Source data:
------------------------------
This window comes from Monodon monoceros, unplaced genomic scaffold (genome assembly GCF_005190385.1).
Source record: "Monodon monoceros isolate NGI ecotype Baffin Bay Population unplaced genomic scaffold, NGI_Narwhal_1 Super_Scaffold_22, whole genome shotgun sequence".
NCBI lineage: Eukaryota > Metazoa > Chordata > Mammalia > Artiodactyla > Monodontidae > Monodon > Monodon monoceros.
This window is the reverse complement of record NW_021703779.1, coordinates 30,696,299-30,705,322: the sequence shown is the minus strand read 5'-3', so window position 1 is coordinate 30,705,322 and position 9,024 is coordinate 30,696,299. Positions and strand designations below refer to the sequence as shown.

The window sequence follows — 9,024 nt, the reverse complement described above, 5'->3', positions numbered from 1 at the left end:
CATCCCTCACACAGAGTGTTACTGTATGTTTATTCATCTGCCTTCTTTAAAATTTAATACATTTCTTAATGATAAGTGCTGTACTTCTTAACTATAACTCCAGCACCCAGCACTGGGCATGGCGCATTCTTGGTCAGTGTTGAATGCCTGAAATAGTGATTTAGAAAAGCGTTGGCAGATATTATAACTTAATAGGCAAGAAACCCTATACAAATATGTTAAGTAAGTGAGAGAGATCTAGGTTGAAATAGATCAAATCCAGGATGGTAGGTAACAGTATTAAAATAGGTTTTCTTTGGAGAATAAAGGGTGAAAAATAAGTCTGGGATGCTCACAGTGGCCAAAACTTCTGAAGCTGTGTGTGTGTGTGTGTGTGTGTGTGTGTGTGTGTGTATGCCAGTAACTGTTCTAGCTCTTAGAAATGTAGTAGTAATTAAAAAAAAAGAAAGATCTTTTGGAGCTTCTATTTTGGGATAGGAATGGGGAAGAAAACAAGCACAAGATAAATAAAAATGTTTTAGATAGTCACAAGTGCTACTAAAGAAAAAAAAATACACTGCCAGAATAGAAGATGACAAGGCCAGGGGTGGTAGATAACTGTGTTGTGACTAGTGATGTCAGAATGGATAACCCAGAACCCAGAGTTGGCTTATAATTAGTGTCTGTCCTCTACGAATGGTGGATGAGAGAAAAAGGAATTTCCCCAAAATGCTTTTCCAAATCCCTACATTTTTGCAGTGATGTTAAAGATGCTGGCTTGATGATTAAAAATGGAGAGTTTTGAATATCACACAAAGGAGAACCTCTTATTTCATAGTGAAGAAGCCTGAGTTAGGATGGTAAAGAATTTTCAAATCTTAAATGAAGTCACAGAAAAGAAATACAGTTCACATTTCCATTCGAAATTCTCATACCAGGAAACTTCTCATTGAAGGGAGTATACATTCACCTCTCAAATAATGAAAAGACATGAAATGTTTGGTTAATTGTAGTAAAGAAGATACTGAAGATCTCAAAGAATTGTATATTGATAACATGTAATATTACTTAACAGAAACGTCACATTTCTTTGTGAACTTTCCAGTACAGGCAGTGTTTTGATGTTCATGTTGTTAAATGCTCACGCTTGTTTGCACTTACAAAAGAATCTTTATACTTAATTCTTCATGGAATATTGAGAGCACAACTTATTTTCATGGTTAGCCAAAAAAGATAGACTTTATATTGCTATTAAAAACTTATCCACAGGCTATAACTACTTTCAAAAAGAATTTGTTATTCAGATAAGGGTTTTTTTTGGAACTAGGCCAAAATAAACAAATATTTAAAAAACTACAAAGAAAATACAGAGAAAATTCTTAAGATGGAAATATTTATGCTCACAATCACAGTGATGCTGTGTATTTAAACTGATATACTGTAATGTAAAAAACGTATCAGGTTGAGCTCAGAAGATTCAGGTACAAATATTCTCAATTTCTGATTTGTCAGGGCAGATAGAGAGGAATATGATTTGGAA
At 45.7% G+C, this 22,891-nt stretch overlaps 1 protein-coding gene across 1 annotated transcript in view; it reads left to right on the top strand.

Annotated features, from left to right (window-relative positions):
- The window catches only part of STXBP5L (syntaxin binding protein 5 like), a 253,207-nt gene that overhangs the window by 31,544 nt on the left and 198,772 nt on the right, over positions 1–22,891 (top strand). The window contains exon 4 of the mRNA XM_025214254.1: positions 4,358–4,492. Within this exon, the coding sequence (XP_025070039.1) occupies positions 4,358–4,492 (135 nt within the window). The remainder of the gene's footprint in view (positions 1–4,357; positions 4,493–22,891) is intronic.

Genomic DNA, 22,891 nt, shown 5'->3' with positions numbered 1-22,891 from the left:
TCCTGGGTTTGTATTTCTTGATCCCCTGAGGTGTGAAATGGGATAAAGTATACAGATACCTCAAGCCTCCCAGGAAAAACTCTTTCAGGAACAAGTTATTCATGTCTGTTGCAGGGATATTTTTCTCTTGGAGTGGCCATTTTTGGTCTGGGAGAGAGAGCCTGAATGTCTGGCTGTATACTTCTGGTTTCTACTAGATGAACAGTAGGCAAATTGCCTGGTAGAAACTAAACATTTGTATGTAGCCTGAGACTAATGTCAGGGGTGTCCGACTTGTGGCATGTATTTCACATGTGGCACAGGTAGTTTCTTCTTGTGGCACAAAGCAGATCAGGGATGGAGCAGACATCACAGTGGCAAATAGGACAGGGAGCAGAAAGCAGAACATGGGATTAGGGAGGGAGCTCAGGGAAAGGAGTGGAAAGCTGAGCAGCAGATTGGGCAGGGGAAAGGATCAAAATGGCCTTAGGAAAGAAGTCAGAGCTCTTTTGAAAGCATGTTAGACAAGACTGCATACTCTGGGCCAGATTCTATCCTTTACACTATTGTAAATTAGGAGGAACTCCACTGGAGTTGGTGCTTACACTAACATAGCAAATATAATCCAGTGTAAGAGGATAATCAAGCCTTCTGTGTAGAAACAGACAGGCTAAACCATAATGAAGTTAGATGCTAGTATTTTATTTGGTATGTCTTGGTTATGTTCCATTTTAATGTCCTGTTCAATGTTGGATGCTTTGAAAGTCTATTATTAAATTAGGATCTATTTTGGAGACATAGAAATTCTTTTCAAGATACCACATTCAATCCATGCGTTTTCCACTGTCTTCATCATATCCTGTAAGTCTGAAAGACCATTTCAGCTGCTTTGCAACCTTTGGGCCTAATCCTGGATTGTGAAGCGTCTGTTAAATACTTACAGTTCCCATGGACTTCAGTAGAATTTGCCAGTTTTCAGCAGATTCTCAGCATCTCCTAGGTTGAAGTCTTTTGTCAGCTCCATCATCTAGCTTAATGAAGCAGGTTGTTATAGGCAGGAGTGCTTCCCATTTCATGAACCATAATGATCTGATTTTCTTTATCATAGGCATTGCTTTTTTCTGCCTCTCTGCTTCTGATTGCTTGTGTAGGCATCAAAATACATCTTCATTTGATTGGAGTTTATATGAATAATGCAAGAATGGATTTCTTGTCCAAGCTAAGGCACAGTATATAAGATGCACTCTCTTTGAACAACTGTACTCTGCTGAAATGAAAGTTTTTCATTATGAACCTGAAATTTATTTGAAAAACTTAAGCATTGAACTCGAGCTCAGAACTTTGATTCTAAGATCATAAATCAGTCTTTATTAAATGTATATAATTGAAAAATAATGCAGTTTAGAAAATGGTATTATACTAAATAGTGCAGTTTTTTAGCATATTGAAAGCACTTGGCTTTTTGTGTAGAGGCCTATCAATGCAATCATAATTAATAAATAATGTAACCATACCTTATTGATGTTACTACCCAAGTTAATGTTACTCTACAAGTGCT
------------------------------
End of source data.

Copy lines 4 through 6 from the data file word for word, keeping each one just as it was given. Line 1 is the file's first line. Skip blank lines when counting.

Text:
This window is the reverse complement of record NW_021703779.1, coordinates 30,696,299-30,705,322: the sequence shown is the minus strand read 5'-3', so window position 1 is coordinate 30,705,322 and position 9,024 is coordinate 30,696,299. Positions and strand designations below refer to the sequence as shown.

The window sequence follows — 9,024 nt, the reverse complement described above, 5'->3', positions numbered from 1 at the left end:
CATCCCTCACACAGAGTGTTACTGTATGTTTATTCATCTGCCTTCTTTAAAATTTAATACATTTCTTAATGATAAGTGCTGTACTTCTTAACTATAACTCCAGCACCCAGCACTGGGCATGGCGCATTCTTGGTCAGTGTTGAATGCCTGAAATAGTGATTTAGAAAAGCGTTGGCAGATATTATAACTTAATAGGCAAGAAACCCTATACAAATATGTTAAGTAAGTGAGAGAGATCTAGGTTGAAATAGATCAAATCCAGGATGGTAGGTAACAGTATTAAAATAGGTTTTCTTTGGAGAATAAAGGGTGAAAAATAAGTCTGGGATGCTCACAGTGGCCAAAACTTCTGAAGCTGTGTGTGTGTGTGTGTGTGTGTGTGTGTGTGTGTGTATGCCAGTAACTGTTCTAGCTCTTAGAAATGTAGTAGTAATTAAAAAAAAAGAAAGATCTTTTGGAGCTTCTATTTTGGGATAGGAATGGGGAAGAAAACAAGCACAAGATAAATAAAAATGTTTTAGATAGTCACAAGTGCTACTAAAGAAAAAAAAATACACTGCCAGAATAGAAGATGACAAGGCCAGGGGTGGTAGATAACTGTGTTGTGACTAGTGATGTCAGAATGGATAACCCAGAACCCAGAGTTGGCTTATAATTAGTGTCTGTCCTCTACGAATGGTGGATGAGAGAAAAAGGAATTTCCCCAAAATGCTTTTCCAAATCCCTACATTTTTGCAGTGATGTTAAAGATGCTGGCTTGATGATTAAAAATGGAGAGTTTTGAATATCACACAAAGGAGAACCTCTTATTTCATAGTGAAGAAGCCTGAGTTAGGATGGTAAAGAATTTTCAAATCTTAAATGAAGTCACAGAAAAGAAATACAGTTCACATTTCCATTCGAAATTCTCATACCAGGAAACTTCTCATTGAAGGGAGTATACATTCACCTCTCAAATAATGAAAAGACATGAAATGTTTGGTTAATTGTAGTAAAGAAGATACTGAAGATCTCAAAGAATTGTATATTGATAACATGTAATATTACTTAACAGAAACGTCACATTTCTTTGTGAACTTTCCAGTACAGGCAGTGTTTTGATGTTCATGTTGTTAAATGCTCACGCTTGTTTGCACTTACAAAAGAATCTTTATACTTAATTCTTCATGGAATATTGAGAGCACAACTTATTTTCATGGTTAGCCAAAAAAGATAGACTTTATATTGCTATTAAAAACTTATCCACAGGCTATAACTACTTTCAAAAAGAATTTGTTATTCAGATAAGGGTTTTTTTTGGAACTAGGCCAAAATAAACAAATATTTAAAAAACTACAAAGAAAATACAGAGAAAATTCTTAAGATGGAAATATTTATGCTCACAATCACAGTGATGCTGTGTATTTAAACTGATATACTGTAATGTAAAAAACGTATCAGGTTGAGCTCAGAAGATTCAGGTACAAATATTCTCAATTTCTGATTTGTCAGGGCAGATAGAGAGGAATATGATTTGGAA